Estimating the prevalence of food risk increasing behaviours in UK kitchens

JONES, A.K., CROSS, P., BURTON, M., MILLMAN, C., O'BRIEN, S.J. and RIGBY, D. (2017). Estimating the prevalence of food risk increasing behaviours in UK kitchens. PLoS ONE, 12 (6), e0175816.

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Open Access URL: https://journals.plos.org/plosone/article?id=10.13... (Published version)
Link to published version:: https://doi.org/10.1371/journal.pone.0175816
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    Abstract

    © 2017 Jones et al. This is an open access article distributed under the terms of the Creative Commons Attribution License, which permits unrestricted use, distribution, and reproduction in any medium, provided the original author and source are credited. Foodborne disease poses a serious threat to public health. In the UK, half a million cases are linked to known pathogens and more than half of all outbreaks are associated with catering establishments. The UK Food Standards Agency (FSA) has initiated the UK Food Hygiene Rating Scheme in which commercial food establishments are inspected and scored with the results made public. In this study we investigate the prevalence of food risk increasing behaviours among chefs, catering students and the public. Given the incentive for respondents to misreport when asked about illegal or illicit behaviours we employed a Randomised Response Technique designed to elicit more accurate prevalence rates of such behaviours. We found 14% of the public not always hand-washing immediately after handling raw meat, poultry or fish; 32% of chefs and catering students had worked within 48 hours of suffering from diarrhoea or vomiting. 22% of the public admitted having served meat “on the turn” and 33% of chefs and catering students admitted working in kitchens where such meat was served; 12% of the public and 16% of chefs and catering students admitted having served chicken at a barbeque when not totally sure it was fully cooked. Chefs in fine-dining establishment were less likely to wash their hands after handling meat and fish and those who worked in award winning restaurants were more likely to have returned to work within 48 hours of suffering from diarrhoea and vomiting. We found no correlation between the price of a meal in an establishment, nor its Food Hygiene Rating Score, and the likelihood of any of the food malpractices occurring.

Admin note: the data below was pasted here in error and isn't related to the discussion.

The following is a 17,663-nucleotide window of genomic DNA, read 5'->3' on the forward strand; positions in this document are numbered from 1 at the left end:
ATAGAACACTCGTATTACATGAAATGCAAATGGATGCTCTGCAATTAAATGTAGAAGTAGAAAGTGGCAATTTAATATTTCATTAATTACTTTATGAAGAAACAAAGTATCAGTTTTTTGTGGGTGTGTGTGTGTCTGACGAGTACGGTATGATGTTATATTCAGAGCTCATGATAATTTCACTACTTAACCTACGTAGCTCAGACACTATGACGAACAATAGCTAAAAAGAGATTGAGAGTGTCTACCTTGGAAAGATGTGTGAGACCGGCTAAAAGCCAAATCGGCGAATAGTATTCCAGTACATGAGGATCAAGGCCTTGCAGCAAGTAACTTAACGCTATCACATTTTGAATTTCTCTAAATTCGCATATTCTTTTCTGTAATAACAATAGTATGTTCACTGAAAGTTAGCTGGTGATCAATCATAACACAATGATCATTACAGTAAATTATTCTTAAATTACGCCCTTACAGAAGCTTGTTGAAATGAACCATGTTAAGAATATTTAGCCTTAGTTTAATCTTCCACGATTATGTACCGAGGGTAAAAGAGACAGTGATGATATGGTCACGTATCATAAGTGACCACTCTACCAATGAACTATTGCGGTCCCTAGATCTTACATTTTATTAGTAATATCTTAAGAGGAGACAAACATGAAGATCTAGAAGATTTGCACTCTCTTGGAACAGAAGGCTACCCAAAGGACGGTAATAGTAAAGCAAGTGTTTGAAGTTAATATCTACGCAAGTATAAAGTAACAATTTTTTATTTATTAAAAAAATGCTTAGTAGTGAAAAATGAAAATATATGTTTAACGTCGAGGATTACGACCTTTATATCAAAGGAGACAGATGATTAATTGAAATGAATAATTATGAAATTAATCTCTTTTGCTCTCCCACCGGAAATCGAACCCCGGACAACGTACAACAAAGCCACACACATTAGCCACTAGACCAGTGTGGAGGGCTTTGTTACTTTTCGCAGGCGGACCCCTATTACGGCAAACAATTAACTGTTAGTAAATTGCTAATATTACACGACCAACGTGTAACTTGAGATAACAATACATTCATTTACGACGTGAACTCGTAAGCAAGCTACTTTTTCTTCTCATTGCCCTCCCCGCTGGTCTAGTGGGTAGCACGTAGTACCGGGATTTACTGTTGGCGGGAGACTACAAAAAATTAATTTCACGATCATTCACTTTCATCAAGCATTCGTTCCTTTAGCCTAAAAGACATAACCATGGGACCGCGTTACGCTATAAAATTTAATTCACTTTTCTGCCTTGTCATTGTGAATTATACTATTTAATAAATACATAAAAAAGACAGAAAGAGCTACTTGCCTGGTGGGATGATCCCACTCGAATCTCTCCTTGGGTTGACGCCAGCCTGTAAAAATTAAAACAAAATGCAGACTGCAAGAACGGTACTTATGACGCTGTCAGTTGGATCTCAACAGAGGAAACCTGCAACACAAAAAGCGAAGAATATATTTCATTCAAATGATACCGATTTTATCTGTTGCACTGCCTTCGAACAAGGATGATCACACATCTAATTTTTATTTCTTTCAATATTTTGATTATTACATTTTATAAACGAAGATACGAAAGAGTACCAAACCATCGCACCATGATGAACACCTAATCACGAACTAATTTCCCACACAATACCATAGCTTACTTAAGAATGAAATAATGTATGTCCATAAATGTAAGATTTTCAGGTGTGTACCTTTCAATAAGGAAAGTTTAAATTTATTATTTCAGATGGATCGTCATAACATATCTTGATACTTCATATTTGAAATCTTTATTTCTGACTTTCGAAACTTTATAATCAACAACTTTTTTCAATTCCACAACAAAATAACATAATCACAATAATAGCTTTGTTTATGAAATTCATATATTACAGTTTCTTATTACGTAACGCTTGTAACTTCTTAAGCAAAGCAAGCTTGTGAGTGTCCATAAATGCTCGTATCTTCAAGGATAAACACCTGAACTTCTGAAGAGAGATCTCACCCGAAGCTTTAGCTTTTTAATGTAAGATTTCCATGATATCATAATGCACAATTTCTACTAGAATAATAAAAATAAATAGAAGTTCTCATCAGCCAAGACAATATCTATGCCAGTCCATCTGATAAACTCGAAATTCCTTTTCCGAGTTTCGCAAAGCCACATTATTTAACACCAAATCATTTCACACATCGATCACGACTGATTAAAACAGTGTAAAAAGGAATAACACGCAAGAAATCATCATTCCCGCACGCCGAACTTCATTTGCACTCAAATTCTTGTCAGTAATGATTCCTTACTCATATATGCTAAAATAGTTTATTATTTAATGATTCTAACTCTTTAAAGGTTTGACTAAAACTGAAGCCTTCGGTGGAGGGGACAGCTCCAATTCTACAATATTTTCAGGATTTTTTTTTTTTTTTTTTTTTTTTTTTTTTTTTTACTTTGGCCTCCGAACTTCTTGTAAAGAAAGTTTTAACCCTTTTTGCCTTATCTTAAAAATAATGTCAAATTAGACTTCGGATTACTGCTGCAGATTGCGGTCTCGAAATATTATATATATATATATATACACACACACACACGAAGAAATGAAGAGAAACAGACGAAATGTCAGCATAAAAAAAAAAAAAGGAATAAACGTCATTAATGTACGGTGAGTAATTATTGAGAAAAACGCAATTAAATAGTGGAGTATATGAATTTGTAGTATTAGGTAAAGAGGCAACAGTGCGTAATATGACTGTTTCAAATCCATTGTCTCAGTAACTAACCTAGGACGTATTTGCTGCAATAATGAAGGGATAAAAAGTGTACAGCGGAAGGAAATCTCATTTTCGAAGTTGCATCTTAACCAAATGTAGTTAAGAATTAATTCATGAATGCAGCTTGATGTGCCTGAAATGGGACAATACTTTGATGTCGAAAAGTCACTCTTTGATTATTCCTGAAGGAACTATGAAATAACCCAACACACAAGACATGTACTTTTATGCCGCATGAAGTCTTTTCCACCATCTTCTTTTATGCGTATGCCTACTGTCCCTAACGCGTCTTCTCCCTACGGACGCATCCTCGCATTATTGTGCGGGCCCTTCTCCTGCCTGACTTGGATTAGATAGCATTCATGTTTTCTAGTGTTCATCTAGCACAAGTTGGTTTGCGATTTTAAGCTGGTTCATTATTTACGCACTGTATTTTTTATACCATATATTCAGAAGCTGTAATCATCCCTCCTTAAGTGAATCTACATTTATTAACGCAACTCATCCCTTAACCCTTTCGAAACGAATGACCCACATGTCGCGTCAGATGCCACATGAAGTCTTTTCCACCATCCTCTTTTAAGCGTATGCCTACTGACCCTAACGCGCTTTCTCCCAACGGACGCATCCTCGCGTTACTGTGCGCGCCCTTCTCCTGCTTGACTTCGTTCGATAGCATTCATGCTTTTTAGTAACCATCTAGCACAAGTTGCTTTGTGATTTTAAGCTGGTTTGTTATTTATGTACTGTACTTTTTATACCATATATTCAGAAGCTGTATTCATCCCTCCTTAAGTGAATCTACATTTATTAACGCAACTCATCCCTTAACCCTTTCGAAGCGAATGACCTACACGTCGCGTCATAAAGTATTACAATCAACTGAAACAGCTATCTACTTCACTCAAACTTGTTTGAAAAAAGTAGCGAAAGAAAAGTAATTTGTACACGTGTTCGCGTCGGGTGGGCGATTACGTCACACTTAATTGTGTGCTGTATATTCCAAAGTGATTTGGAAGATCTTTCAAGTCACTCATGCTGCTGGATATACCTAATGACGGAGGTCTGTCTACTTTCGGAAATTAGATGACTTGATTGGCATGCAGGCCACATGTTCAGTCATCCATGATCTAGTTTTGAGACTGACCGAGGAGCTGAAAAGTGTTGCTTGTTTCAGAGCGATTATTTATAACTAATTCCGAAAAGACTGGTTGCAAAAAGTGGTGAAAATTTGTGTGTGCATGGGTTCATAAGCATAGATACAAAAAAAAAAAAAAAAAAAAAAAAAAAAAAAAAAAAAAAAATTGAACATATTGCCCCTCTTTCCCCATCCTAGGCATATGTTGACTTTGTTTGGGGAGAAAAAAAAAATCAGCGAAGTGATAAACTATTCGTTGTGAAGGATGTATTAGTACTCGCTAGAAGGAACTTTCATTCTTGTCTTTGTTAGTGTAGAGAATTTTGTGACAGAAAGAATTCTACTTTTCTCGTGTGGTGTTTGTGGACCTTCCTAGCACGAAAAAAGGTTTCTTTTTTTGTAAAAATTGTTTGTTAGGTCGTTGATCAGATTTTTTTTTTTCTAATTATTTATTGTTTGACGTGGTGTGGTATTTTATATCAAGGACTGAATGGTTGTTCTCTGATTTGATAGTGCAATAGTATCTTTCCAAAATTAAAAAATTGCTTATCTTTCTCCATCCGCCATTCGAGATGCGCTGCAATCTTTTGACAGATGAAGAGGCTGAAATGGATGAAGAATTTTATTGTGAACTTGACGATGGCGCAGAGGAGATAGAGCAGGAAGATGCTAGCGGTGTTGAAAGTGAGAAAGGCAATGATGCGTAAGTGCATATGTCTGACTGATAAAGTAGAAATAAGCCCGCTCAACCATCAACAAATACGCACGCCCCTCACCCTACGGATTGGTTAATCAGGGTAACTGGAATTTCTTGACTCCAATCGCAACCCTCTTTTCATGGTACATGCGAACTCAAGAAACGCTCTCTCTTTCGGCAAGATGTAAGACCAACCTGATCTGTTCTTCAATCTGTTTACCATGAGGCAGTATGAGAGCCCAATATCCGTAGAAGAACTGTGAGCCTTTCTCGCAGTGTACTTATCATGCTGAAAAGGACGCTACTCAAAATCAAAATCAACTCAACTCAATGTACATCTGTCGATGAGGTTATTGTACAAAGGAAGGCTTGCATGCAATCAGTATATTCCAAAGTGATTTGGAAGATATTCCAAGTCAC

Item Type: Article
    Uncontrolled Keywords: Cooking; Foodborne Diseases; Humans; Risk Factors; United Kingdom; Humans; Risk Factors; Foodborne Diseases; Cooking; United Kingdom; MD Multidisciplinary; General Science & Technology
    Identification Number: https://doi.org/10.1371/journal.pone.0175816
    Page Range: e0175816
    SWORD Depositor: Symplectic Elements
    Depositing User: Symplectic Elements
    Date Deposited: 11 Mar 2019 16:15
    Last Modified: 11 Mar 2019 16:15
    URI: http://shura.shu.ac.uk/id/eprint/23009

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